Photos by Lois Kapila

In 1868, a young farmer was out in his field in County Limerick, digging for potatoes, when he struck metal with his shovel.

He dug it up and pulled the object from the ground, and discovered an ornate silver chalice, decorated with gold, silver, glass, amber, and crystal.

“Astonishingly, he didn’t try to sell it or melt it down,” says Professor Michael Clarke of the National University of Ireland (NUI) Galway.

Perhaps that decision was swayed by religion: the names of eleven of the apostles and St Paul are inscribed on the cup.

“Just at a glance he would have known he had found something important,” says Nessa O’Connor, curator at the National Museum of Ireland.

These days, the chalice sits in a clear box in the middle of one of the exhibition rooms at the museum on Kildare Street in Dublin.

The young farmer had found the Ardagh Chalice, and he handed it in to a local lord who in turn passed it on to Royal Irish Academy, O’Connor says.

It is a 150 years next year since the cup was found, and mystery still surrounds it. Some have even argued that it is the Holy Grail.

The Holy Grail

The Holy Grail is said to be the cup that Jesus drank from at the Last Supper, and into which he bled while on the cross.

In his book The Celtic Chronicles: The True Story of the Holy Grail, Maurice Cotterell argues that the Ardagh Chalice is the Holy Grail.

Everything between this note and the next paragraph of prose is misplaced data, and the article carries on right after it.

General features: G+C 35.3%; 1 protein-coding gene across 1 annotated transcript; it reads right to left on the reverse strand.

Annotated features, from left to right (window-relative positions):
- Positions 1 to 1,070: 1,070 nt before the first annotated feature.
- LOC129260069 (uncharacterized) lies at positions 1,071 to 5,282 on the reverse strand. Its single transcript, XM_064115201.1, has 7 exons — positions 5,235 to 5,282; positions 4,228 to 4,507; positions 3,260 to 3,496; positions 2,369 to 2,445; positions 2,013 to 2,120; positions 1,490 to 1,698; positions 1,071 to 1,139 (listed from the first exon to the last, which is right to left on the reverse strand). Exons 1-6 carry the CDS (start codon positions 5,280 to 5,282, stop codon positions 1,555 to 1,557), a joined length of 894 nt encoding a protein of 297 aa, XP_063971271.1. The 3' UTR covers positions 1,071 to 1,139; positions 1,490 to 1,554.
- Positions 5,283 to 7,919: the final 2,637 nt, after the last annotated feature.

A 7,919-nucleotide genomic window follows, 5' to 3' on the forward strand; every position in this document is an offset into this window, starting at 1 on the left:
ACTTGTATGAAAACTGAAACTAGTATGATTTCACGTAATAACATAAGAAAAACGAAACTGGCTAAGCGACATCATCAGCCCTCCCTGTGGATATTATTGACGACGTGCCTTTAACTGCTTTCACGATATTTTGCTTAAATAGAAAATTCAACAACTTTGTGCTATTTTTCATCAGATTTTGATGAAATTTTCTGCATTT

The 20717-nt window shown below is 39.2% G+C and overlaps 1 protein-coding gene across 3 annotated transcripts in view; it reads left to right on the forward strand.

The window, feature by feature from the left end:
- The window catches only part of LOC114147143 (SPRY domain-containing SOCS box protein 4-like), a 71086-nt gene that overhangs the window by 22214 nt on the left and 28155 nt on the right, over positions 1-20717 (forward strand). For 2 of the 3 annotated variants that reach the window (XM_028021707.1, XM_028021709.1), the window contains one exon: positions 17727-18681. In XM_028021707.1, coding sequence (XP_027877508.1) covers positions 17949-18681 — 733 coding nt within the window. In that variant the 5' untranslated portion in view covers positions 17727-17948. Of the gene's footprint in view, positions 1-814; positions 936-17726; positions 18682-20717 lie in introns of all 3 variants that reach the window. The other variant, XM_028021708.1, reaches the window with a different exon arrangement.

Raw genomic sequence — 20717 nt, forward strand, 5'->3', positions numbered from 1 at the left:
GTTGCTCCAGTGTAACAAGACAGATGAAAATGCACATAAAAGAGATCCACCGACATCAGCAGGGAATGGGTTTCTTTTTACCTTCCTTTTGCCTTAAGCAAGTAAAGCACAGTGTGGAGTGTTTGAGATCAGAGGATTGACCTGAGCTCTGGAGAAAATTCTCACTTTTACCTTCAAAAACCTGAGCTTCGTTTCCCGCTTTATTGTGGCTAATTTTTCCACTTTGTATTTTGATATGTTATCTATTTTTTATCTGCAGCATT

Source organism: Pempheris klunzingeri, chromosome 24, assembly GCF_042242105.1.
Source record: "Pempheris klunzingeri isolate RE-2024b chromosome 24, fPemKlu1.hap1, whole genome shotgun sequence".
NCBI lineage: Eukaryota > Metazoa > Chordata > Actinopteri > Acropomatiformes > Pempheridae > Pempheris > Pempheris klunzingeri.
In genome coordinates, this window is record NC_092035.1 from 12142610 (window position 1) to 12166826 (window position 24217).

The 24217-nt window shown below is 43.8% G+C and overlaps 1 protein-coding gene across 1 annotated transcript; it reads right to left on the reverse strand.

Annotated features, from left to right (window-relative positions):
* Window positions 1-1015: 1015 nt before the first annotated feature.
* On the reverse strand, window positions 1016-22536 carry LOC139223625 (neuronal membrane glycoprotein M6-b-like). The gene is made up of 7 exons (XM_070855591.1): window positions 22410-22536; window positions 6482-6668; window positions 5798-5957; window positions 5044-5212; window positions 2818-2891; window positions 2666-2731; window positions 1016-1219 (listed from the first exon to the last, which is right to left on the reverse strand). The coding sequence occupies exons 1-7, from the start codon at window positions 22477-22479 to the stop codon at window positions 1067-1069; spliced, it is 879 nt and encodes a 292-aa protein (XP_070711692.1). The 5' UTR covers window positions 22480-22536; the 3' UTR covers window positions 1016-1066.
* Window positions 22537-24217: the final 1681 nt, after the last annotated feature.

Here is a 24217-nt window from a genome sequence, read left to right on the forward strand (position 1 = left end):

Cotterell studies sun-worshipping civilisations including the Mayans and the Celts. He claims to have cracked their codes, and discovered that the grail radiates light.

According to his theory, the holy cup was passed for safekeeping to the monks of Lindisfarne, off the east coast of what is today England, who copied its secrets into the Lindisfarne Gospels and the Book of Kells. Fleeing from the Vikings, the monks brought the cup to Ireland.

It’s a fantastic story, but sadly, there is no historical basis for the existence of the Holy Grail, says Professor Clarke of NUI Galway, much less any evidence that the Ardagh Chalice might be it.

But “does its artwork and decoration allude to the possibility that it might be the Holy Grail? That is a different matter,” he says.

Why Not?

To start with, Clarke doubts that the chalice was ever actually used to drink from.

Testing found that it leaks, he says. That indicates it was likely to have been an offering or dedication. If it was created as a dedication, it is not surprising that they wanted to imitate the cup that was used in the Last Supper, he says.

“If you are making a chalice which is for display and which has complex artwork, then one of the things you might hint […] is the idea that this represents or re-creates the cup that Christ used in the Last Supper,” he says.

O’Connor, the curator, has a different take. She thinks the chalice might have been used to drink from, because it is engraved on the underside of the base. That would make sense if it were to be used for communion; it would be lifted up and tilted during Mass.

We also know the chalice is not the Holy Grail because it was made much later than the time of Christ, in around the 8th century AD, says O’Connor. “Everything to do with it accords with an 8th-century date,” she says.